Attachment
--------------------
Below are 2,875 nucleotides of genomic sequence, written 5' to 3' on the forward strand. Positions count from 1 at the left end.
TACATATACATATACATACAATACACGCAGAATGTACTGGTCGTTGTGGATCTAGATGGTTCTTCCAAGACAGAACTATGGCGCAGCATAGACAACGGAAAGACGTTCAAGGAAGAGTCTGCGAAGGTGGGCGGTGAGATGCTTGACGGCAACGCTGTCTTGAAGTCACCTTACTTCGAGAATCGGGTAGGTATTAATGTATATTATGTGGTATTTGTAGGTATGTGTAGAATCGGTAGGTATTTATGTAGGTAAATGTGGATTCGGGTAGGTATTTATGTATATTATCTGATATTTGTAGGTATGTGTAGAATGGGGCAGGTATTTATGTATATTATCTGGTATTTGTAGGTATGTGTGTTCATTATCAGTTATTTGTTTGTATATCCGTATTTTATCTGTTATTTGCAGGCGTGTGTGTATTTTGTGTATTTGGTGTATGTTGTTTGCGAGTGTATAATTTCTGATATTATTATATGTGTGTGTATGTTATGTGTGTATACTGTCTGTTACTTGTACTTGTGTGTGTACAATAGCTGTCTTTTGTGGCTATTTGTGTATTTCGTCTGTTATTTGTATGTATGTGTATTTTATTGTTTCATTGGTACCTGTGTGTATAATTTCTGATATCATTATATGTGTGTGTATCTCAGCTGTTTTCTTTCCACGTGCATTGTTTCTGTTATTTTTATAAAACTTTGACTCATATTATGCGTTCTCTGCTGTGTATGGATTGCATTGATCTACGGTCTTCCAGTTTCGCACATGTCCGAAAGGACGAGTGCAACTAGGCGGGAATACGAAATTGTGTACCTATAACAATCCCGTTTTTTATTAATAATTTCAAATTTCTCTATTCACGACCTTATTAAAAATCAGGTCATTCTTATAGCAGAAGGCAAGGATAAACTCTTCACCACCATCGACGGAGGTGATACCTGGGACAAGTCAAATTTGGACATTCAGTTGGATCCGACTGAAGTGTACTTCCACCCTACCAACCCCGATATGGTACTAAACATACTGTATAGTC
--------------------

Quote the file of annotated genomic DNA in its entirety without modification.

Below are 2,875 nucleotides of genomic sequence, written 5' to 3' on the forward strand. Positions count from 1 at the left end.
TACATATACATATACATACAATACACGCAGAATGTACTGGTCGTTGTGGATCTAGATGGTTCTTCCAAGACAGAACTATGGCGCAGCATAGACAACGGAAAGACGTTCAAGGAAGAGTCTGCGAAGGTGGGCGGTGAGATGCTTGACGGCAACGCTGTCTTGAAGTCACCTTACTTCGAGAATCGGGTAGGTATTAATGTATATTATGTGGTATTTGTAGGTATGTGTAGAATCGGTAGGTATTTATGTAGGTAAATGTGGATTCGGGTAGGTATTTATGTATATTATCTGATATTTGTAGGTATGTGTAGAATGGGGCAGGTATTTATGTATATTATCTGGTATTTGTAGGTATGTGTGTTCATTATCAGTTATTTGTTTGTATATCCGTATTTTATCTGTTATTTGCAGGCGTGTGTGTATTTTGTGTATTTGGTGTATGTTGTTTGCGAGTGTATAATTTCTGATATTATTATATGTGTGTGTATGTTATGTGTGTATACTGTCTGTTACTTGTACTTGTGTGTGTACAATAGCTGTCTTTTGTGGCTATTTGTGTATTTCGTCTGTTATTTGTATGTATGTGTATTTTATTGTTTCATTGGTACCTGTGTGTATAATTTCTGATATCATTATATGTGTGTGTATCTCAGCTGTTTTCTTTCCACGTGCATTGTTTCTGTTATTTTTATAAAACTTTGACTCATATTATGCGTTCTCTGCTGTGTATGGATTGCATTGATCTACGGTCTTCCAGTTTCGCACATGTCCGAAAGGACGAGTGCAACTAGGCGGGAATACGAAATTGTGTACCTATAACAATCCCGTTTTTTATTAATAATTTCAAATTTCTCTATTCACGACCTTATTAAAAATCAGGTCATTCTTATAGCAGAAGGCAAGGATAAACTCTTCACCACCATCGACGGAGGTGATACCTGGGACAAGTCAAATTTGGACATTCAGTTGGATCCGACTGAAGTGTACTTCCACCCTACCAACCCCGATATGGTACTAAACATACTGTATAGTC